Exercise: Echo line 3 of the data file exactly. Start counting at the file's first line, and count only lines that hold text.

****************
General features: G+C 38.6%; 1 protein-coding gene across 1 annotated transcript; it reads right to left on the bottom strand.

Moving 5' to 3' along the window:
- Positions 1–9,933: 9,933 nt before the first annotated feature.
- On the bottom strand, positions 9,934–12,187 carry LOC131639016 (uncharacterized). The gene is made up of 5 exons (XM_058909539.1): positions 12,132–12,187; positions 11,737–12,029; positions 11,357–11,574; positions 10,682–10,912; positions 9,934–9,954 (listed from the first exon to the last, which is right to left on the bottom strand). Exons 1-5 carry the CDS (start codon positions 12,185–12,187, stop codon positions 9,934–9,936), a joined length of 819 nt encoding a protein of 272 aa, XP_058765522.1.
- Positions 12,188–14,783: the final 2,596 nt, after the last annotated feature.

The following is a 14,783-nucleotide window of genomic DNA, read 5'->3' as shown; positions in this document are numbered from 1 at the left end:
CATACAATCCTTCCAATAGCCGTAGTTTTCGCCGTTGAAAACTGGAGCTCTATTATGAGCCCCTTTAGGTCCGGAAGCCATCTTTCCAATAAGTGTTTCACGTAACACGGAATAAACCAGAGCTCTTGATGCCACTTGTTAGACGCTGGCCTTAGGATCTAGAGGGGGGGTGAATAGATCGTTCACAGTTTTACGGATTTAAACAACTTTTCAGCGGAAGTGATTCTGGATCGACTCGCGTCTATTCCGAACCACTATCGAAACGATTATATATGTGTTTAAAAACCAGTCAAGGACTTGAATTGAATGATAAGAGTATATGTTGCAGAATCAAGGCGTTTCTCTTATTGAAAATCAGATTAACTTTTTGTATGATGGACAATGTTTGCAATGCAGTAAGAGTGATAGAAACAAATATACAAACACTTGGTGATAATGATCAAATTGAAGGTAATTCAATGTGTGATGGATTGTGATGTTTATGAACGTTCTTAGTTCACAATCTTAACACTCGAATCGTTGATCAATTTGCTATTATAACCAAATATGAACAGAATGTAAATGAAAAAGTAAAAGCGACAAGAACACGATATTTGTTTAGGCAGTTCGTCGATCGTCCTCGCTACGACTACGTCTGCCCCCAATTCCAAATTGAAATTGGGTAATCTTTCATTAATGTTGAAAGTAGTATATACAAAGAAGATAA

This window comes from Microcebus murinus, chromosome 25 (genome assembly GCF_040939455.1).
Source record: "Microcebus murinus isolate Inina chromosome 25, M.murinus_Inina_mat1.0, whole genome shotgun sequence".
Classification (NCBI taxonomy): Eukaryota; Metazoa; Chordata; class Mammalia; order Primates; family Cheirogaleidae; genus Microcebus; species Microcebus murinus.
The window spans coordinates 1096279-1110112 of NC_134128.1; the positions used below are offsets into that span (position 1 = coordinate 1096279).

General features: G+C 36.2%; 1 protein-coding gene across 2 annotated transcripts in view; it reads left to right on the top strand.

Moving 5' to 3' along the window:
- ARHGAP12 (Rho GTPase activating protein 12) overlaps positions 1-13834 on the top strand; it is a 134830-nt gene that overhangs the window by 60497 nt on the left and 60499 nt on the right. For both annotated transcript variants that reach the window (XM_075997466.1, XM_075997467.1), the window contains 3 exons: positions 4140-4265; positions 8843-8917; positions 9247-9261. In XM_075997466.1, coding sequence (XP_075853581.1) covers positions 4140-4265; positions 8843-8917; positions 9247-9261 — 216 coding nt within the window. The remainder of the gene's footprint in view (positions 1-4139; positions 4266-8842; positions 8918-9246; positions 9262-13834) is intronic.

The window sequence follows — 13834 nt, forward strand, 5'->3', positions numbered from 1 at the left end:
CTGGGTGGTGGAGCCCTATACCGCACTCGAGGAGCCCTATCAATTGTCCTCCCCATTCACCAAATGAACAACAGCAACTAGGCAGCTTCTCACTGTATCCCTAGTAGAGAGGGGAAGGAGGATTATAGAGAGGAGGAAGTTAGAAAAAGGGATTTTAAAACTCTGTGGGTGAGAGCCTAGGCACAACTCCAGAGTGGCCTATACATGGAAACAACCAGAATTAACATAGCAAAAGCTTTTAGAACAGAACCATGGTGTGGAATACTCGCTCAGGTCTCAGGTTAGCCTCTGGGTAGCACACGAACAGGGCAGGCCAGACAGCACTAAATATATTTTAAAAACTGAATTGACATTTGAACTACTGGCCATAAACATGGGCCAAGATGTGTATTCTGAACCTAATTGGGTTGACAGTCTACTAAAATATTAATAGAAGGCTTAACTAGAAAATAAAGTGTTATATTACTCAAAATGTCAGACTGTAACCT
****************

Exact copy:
- Positions 1–9,933: 9,933 nt before the first annotated feature.